This year, we begun our annual hurricane season in the Atlantic and the Gulf of Mexico with the Climate Prediction Center (CPC) at the National Oceanic and Atmospheric Administration (NOAA) forecasting a 65% chance for an above normal season and predicting that there is a 70% chance of having 14 to 21 named storms, of which six to 10 could develop into hurricanes, including three to six major hurricanes (Categories 3-5). So, what have we seen so far?

Tropical Storm Alex

On May 31, a large low-pressure area developed near the Yucatán Peninsula. This was partially related to the Pacific basin remnants of Hurricane Agatha interacting with an upper-level trough over the Gulf of Mexico.

What became tropical storm Alex produced significant rainfall across western Cuba and South Florida, which resulted in flash flooding across both regions. During a 30-hour period on June 2–3, Paso Real de San Diego in the province of Pinar del Río recorded about 12 inches (301 mm) of rain. Playa Girón in Matanzas received over 8 inches (193 mm) and Santiago de las Vegas in Havana received nearly 7 inches (171 mm) of rain during the same period. There were four storm related deaths in Cuba, and numerous homes and bridges were damaged by the flooding. Tropical Storm Alex faded after it reached Florida and then moved into the Atlantic leaving as the first storm of the 2022 Hurricane Season.

Potential Tropical Cyclone

            On June 23, a tropical wave moved off Africa’s coast and started to produce a wide area of disorganized showers and thunderstorms. Due to the threat the system posed to the Lesser Antilles, the NHC initiated advisories on the system as Potential Tropical Cyclone Two on June 27. A NOAA Hurricane Hunters aircraft indicated the system had not yet shown a well-defined closed circulation. As of 11:00 p.m. AST (03:00 UTC, June 29) June 28, Potential Tropical Cyclone Two is located within 60 nautical miles of 10.9°N 62.8°W, about 105 mi (170 km) west-northwest of Trinidad and 430 mi (690 km) east-southeast of Curacao.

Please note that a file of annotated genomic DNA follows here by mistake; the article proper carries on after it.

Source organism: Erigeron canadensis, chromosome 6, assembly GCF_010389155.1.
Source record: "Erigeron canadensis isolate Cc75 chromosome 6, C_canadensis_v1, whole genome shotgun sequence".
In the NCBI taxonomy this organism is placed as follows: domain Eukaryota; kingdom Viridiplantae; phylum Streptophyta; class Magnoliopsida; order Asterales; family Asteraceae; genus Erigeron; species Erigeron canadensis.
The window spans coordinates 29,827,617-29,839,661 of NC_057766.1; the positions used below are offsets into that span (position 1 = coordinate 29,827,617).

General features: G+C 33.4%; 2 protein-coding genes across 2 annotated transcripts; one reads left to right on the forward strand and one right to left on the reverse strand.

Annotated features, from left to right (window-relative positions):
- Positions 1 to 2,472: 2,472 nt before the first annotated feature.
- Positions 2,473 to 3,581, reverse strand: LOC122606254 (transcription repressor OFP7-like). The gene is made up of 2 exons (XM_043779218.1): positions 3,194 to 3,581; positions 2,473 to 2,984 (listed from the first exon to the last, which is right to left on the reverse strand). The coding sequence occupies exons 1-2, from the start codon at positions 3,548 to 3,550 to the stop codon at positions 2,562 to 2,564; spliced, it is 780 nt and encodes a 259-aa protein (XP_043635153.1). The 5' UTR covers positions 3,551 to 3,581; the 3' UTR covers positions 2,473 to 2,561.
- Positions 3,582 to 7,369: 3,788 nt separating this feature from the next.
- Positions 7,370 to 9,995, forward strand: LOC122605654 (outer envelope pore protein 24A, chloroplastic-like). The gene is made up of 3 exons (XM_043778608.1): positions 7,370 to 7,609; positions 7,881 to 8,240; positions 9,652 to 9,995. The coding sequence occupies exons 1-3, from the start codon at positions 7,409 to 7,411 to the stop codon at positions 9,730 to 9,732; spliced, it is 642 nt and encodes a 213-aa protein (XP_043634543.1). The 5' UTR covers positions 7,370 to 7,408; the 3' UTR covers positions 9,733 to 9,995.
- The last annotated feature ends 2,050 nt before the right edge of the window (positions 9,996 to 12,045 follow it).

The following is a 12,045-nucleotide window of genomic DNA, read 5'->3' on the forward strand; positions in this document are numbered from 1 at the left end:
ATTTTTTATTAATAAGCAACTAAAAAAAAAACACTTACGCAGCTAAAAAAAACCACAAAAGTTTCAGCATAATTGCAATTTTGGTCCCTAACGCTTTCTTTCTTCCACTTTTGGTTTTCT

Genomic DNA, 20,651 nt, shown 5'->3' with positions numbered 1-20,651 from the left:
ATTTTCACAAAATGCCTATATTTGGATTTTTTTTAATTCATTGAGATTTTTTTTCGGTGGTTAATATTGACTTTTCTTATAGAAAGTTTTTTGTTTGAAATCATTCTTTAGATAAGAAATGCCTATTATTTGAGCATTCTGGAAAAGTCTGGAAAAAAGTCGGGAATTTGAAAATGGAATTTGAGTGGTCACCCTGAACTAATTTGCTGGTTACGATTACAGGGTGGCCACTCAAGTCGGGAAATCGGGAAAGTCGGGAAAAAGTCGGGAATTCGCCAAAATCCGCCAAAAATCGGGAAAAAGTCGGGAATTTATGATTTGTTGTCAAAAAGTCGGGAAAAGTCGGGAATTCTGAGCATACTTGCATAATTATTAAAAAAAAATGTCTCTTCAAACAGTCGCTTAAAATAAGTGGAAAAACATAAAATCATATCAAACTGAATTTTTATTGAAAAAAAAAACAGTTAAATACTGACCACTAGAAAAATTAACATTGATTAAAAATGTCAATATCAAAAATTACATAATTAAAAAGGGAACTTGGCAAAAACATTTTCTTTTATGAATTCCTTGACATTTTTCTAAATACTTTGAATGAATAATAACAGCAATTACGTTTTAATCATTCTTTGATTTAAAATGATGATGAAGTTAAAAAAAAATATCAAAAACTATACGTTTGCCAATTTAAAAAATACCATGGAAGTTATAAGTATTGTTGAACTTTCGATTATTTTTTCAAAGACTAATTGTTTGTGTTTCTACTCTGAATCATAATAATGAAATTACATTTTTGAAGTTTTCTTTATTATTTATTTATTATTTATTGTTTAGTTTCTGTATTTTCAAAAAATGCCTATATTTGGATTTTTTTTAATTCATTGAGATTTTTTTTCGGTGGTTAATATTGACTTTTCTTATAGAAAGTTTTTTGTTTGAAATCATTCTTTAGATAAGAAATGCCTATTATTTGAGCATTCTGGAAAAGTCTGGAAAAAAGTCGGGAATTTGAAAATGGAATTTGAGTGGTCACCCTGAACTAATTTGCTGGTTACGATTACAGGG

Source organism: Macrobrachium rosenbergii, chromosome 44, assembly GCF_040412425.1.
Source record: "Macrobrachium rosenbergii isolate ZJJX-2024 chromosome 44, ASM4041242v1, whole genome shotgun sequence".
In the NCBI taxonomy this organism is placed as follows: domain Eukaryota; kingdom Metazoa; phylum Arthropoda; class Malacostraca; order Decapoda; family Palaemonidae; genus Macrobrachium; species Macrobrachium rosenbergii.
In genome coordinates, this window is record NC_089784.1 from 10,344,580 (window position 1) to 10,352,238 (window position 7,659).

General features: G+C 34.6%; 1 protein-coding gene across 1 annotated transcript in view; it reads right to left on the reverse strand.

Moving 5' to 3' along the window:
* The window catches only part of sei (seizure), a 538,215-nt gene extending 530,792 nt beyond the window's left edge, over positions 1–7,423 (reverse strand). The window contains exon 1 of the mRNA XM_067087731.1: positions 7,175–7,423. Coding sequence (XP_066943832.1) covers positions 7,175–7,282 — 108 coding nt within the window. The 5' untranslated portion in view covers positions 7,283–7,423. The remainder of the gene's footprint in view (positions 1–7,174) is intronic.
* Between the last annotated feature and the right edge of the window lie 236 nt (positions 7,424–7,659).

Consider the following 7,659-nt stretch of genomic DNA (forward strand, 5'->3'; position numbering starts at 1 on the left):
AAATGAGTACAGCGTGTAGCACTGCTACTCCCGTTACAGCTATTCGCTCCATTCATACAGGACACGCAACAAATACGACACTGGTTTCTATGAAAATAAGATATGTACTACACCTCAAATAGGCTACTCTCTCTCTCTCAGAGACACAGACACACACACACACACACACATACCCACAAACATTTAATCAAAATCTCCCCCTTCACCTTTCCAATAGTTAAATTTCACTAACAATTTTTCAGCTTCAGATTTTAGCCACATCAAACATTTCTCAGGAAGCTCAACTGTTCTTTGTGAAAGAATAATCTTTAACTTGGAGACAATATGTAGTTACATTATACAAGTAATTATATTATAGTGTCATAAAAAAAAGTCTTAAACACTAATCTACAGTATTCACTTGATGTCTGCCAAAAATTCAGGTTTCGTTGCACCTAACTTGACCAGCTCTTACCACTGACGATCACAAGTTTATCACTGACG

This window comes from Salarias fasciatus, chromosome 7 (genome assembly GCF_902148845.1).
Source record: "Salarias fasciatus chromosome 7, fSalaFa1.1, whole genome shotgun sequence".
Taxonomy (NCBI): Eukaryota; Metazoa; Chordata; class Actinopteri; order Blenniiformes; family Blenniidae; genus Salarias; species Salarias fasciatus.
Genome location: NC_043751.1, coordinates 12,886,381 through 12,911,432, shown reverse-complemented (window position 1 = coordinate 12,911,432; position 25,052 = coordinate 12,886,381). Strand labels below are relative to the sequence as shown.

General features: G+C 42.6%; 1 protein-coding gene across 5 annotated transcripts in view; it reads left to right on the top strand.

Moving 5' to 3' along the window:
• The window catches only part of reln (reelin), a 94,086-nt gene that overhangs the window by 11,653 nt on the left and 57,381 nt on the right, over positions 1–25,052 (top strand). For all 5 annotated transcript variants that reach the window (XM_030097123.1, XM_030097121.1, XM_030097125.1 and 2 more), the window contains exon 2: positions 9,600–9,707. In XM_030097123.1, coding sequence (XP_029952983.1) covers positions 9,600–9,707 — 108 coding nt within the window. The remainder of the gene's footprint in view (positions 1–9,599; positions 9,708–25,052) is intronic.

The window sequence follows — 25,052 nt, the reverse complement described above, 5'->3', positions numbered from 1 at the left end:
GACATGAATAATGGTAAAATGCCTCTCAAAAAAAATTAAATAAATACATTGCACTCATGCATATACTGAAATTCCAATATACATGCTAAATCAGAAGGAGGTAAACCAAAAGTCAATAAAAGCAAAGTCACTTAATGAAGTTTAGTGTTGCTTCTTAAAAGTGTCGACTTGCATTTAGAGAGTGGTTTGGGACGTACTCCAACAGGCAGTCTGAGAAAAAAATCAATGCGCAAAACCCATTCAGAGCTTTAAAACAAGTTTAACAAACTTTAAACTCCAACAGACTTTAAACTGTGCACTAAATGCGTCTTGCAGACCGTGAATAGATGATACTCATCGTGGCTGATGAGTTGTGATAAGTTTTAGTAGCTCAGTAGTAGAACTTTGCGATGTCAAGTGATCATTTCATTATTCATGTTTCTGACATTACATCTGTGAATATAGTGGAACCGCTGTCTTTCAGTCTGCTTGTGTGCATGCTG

The minimum barometric pressure is 1011 mbar (29.85 inHg), and the system is moving west-northwest at 23 knots (26 mph; 43 km/h). Tropical-storm-force winds extend outward up to 60 miles (95 km) from the center of Two.

What can we expect?

Tropical storm warnings are in effect for countries including Curacao, Aruba and the coastlines of both Colombia and Venezuela. As the potential tropical cycle storm 2 moves to the west, it could increase in strength and become the first named hurricane in the Atlantic this year.

This year’s forecast estimates upwards of 20 named storms with 2-4 directly impacting the GoM region. This may have a direct impact on us here and forecasts shows this is something we must all prepare for. Two other potential systems are also currently being tracked, with one in the northern Gulf of Mexico having a 40 percent chance of development over the next two days and expected to impact Texas.

Peak hurricane season arrives in September, meaning we’re on the upswing of what atmospheric scientists and hurricane experts have already predicted to be an unusually active season. That marks the seventh busy season in a row.

What can we do?

Here at Onward, we update our Hurricane preparedness plan each year before the season in order to have everything up to date for the new season and ensure we are following the latest guidance and have the best procedures possible in the industry! This includes, being proactive in preparing our loved ones, ourselves, and establishing a consistent chain of communication prior to when impacts occur.

                Our Crisis Management plan is formed in a way where it is understood and accepted that each crisis is different and unique to the situation and thus, procedures must be followed correctly, and any deviations discussed with the team. Having these plans in place, creating lists for necessary emergency items, contacts, and locations, will ensure that in times of crisis, we are well prepared to maximize the safety of our team members and colleagues. With the hardest times of the hurricane season still to come, we hope you are all preparing for it and are keeping a close eye on forecasts.

What do you believe is key to a safe and efficient hurricane preparedness plan?